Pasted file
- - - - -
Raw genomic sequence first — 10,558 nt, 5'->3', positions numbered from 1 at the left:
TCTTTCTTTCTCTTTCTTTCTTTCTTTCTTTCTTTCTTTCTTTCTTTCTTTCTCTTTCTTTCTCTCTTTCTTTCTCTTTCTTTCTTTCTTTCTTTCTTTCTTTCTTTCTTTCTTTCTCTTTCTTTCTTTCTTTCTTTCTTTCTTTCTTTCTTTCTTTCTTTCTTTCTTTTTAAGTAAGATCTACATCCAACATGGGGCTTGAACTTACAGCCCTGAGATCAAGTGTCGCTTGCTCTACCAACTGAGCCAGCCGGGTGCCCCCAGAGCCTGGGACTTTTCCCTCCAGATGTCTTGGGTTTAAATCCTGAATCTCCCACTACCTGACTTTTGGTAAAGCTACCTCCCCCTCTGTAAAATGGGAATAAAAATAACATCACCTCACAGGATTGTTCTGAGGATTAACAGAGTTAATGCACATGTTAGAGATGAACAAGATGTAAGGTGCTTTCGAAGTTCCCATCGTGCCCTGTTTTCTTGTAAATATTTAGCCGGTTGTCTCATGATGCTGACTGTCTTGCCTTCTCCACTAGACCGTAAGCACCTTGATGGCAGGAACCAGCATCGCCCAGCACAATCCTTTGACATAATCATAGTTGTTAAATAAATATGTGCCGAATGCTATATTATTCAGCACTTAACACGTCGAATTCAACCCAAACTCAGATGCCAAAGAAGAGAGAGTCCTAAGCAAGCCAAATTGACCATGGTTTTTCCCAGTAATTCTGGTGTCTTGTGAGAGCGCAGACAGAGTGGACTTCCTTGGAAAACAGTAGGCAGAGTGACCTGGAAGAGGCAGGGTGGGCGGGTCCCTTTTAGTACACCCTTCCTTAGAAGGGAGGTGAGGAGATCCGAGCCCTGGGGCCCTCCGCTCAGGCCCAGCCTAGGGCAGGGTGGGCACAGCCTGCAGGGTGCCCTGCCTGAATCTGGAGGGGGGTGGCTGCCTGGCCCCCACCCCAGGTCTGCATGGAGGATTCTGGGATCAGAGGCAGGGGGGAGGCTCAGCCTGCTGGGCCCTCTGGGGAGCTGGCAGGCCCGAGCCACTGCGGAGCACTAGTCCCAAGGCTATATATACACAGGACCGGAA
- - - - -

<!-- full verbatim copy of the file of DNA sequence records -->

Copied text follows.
Raw genomic sequence first — 10,558 nt, 5'->3', positions numbered from 1 at the left:
TCTTTCTTTCTCTTTCTTTCTTTCTTTCTTTCTTTCTTTCTTTCTTTCTTTCTCTTTCTTTCTCTCTTTCTTTCTCTTTCTTTCTTTCTTTCTTTCTTTCTTTCTTTCTTTCTTTCTCTTTCTTTCTTTCTTTCTTTCTTTCTTTCTTTCTTTCTTTCTTTCTTTCTTTTTAAGTAAGATCTACATCCAACATGGGGCTTGAACTTACAGCCCTGAGATCAAGTGTCGCTTGCTCTACCAACTGAGCCAGCCGGGTGCCCCCAGAGCCTGGGACTTTTCCCTCCAGATGTCTTGGGTTTAAATCCTGAATCTCCCACTACCTGACTTTTGGTAAAGCTACCTCCCCCTCTGTAAAATGGGAATAAAAATAACATCACCTCACAGGATTGTTCTGAGGATTAACAGAGTTAATGCACATGTTAGAGATGAACAAGATGTAAGGTGCTTTCGAAGTTCCCATCGTGCCCTGTTTTCTTGTAAATATTTAGCCGGTTGTCTCATGATGCTGACTGTCTTGCCTTCTCCACTAGACCGTAAGCACCTTGATGGCAGGAACCAGCATCGCCCAGCACAATCCTTTGACATAATCATAGTTGTTAAATAAATATGTGCCGAATGCTATATTATTCAGCACTTAACACGTCGAATTCAACCCAAACTCAGATGCCAAAGAAGAGAGAGTCCTAAGCAAGCCAAATTGACCATGGTTTTTCCCAGTAATTCTGGTGTCTTGTGAGAGCGCAGACAGAGTGGACTTCCTTGGAAAACAGTAGGCAGAGTGACCTGGAAGAGGCAGGGTGGGCGGGTCCCTTTTAGTACACCCTTCCTTAGAAGGGAGGTGAGGAGATCCGAGCCCTGGGGCCCTCCGCTCAGGCCCAGCCTAGGGCAGGGTGGGCACAGCCTGCAGGGTGCCCTGCCTGAATCTGGAGGGGGGTGGCTGCCTGGCCCCCACCCCAGGTCTGCATGGAGGATTCTGGGATCAGAGGCAGGGGGGAGGCTCAGCCTGCTGGGCCCTCTGGGGAGCTGGCAGGCCCGAGCCACTGCGGAGCACTAGTCCCAAGGCTATATATACACAGGACCGGAA